What are Some Symptoms of Gallbladder Problems?

The first recognizable sign of a gallbladder problem is often a sharp pain in the right upper quadrant of the abdomen.
Burping can be an early indication of a gallbladder problem.
A healthy gallbladder and one with gallstones.
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  • Written By: Malcolm Tatum
  • Edited By: Bronwyn Harris
  • Last Modified Date: 16 September 2014
  • Copyright Protected:
    2003-2014
    Conjecture Corporation
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Gallbladder problems can cause a great deal of discomfort. From a sense of feeling bloated to being unable to stand upright, people can exhibit a wide variety of symptoms of problems with the gallbladder. If you suspect you may have a problem of some type with your gallbladder, here are a few of the most common symptoms associated with the gallbladder.

It is not unusual for gallbladder problems to exhibit nothing more than minor symptoms in the early stages. The condition may at first appear to be nothing more than indigestion after consuming certain foods. This example of a symptom of a problem may or may not be accompanied by burping or a buildup of gas that must be released with a load belch.

The mild indigestion may move on to a lingering sense of nausea or queasiness that is similar to mild food poisoning. As the condition continues to worsen, gas and bloating move from being uncomfortable to being painful. If stones are developing and working their way through the bile duct, the individual may begin to experience sharp pains in the lower right side of the abdomen. The sharp pains associated with gallbladder problems caused by the presence of stones usually reaches a peak and then levels off as the stones settle in the bile duct for a short time.

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In the most advanced situations, gallbladder problems may be manifested in pain that emanates from the area between the shoulder blades. While this is one of the more common symptoms of advancing gallbladder issues, people often mistake this symptom as being pulled muscles or a problem with the back or spine. However, physicians are well acquainted with this symptom and can easily identify if the pain is due to a problem with the gallbladder or has another cause.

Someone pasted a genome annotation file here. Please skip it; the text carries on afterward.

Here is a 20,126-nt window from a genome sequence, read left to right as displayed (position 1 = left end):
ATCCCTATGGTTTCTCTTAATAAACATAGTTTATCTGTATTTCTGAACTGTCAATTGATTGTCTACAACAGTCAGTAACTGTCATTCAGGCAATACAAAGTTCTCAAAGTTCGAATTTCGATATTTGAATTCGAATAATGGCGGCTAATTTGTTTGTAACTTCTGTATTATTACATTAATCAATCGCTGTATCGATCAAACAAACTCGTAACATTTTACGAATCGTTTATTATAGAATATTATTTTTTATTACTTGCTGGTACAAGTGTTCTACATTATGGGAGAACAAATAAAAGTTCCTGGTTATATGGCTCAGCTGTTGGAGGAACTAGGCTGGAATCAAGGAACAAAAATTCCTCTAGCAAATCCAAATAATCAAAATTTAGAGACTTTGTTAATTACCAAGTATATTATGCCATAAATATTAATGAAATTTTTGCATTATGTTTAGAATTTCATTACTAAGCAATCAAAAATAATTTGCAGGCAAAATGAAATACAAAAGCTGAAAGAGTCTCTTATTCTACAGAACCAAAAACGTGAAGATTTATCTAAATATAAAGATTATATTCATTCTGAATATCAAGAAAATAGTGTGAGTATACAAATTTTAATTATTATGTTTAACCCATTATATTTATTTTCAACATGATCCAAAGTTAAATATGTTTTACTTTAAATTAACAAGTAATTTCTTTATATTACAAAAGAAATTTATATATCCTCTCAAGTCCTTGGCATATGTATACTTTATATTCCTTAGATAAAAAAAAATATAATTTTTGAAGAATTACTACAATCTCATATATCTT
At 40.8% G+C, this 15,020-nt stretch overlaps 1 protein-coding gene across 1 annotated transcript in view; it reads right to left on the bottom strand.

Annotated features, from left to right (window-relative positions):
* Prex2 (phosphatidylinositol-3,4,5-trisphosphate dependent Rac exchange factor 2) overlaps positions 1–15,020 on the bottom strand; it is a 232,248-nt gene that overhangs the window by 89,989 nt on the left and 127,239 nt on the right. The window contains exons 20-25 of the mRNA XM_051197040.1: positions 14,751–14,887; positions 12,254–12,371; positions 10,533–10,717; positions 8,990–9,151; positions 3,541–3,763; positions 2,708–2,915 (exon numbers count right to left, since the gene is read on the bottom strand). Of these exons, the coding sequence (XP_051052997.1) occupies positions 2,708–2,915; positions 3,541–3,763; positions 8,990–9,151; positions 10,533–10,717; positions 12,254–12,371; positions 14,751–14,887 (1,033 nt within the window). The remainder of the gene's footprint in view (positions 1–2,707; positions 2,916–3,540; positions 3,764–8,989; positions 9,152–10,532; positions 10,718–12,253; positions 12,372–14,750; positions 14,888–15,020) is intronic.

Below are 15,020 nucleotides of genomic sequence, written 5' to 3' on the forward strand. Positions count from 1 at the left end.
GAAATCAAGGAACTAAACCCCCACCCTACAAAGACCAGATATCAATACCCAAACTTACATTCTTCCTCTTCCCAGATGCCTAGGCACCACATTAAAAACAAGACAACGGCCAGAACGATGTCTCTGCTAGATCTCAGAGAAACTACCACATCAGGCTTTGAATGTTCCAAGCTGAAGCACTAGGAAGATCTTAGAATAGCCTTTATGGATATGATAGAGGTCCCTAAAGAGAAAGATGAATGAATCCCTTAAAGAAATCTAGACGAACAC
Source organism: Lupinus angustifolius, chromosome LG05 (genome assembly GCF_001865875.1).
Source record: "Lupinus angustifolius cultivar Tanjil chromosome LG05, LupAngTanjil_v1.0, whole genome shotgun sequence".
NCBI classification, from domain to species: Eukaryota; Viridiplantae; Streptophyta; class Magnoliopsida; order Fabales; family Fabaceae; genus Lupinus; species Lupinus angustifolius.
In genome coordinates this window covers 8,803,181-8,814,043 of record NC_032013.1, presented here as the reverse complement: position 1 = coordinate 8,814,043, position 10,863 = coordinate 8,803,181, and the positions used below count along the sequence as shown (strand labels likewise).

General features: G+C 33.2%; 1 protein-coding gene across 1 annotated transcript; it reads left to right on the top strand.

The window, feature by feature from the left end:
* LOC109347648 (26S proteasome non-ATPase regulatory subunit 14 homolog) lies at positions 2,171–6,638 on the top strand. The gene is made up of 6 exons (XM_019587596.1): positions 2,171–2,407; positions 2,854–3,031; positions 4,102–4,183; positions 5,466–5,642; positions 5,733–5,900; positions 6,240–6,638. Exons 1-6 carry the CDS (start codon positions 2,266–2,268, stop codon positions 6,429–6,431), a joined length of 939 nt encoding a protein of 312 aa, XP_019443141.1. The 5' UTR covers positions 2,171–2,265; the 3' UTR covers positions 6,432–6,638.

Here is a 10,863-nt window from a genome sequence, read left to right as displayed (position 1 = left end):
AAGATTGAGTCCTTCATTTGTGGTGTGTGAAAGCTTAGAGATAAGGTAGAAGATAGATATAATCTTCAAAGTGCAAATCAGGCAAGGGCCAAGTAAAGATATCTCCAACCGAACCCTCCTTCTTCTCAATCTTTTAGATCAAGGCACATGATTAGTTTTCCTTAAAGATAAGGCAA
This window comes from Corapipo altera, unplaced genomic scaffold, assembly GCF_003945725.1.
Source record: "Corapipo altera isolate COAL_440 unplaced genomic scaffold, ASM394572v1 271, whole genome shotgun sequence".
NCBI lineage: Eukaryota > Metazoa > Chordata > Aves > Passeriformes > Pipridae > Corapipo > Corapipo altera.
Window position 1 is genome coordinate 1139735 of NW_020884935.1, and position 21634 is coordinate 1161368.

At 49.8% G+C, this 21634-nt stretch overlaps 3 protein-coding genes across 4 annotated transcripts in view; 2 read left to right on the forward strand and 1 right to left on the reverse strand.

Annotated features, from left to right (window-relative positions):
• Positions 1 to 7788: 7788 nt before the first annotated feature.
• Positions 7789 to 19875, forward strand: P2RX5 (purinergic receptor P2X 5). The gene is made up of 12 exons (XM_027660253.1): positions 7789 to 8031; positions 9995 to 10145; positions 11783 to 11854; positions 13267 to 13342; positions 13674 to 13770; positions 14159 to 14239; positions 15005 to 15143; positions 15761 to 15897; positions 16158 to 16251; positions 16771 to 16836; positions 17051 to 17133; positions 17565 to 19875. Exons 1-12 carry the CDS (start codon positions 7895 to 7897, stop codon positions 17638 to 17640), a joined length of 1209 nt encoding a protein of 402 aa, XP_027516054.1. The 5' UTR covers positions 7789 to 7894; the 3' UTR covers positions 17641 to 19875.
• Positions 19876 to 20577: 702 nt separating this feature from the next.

When gallbladder problems reach their most advanced stages, the pain may become so intense that walking in an upright position is not possible. The sharp pains along the right side and between the shoulder blades make it impossible to sit or stand with any degree of comfort. If a doctor has not been consulted before reaching this stage, it is imperative that medical treatment is sought immediately.

Fortunately there is more than one way to treat gallbladder problems. A physician can determine the current status of the problem and initiate a treatment that will help alleviate the pain and also address the core issue. In some cases, it is possible to use prescription medication to deal with gallbladder issues. However, some of the more severe problems may require some type of surgery in order to correct the issue.

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Charlie89
Post 4

@Planch -- While there are a ton of "gallbladder problems diets" out there, it's all pretty much the same thing.

You're going to want to avoid eggs, pork, milk, coffee, citrus fruits, alcohol, saturated fats, nuts, and partially hydrogenated oils.

Good foods for gallbladder problems include cucumbers and beets, green beans, fresh vegetables, and flax oil.

Of course, everybody is different, and these are just general guidelines. If you are really concerned about it I suggest you ask a doctor or see a nutritionist.

Good luck!

Planch
Post 3

What is a really good diet for gallbladder problems?

My husband is prone to them, and we wanted to know if anybody had had any experience with a good gallbladder diet, specifically, what foods to avoid with gallbladder problems.

Does anybody have any experience with this, or know where we should look?

CopperPipe
Post 2

Some other gallbladder problem symptoms include a headache over the eyes, pain after deep inhalation, light-colored stools, and diarrhea.

anon37522
Post 1

how can a surgeon mistakenly cut the aortic valve as indicated in the article about the surgeon performing a gallbladder removal on an Air Force member, who ends up losing both his legs as a result?

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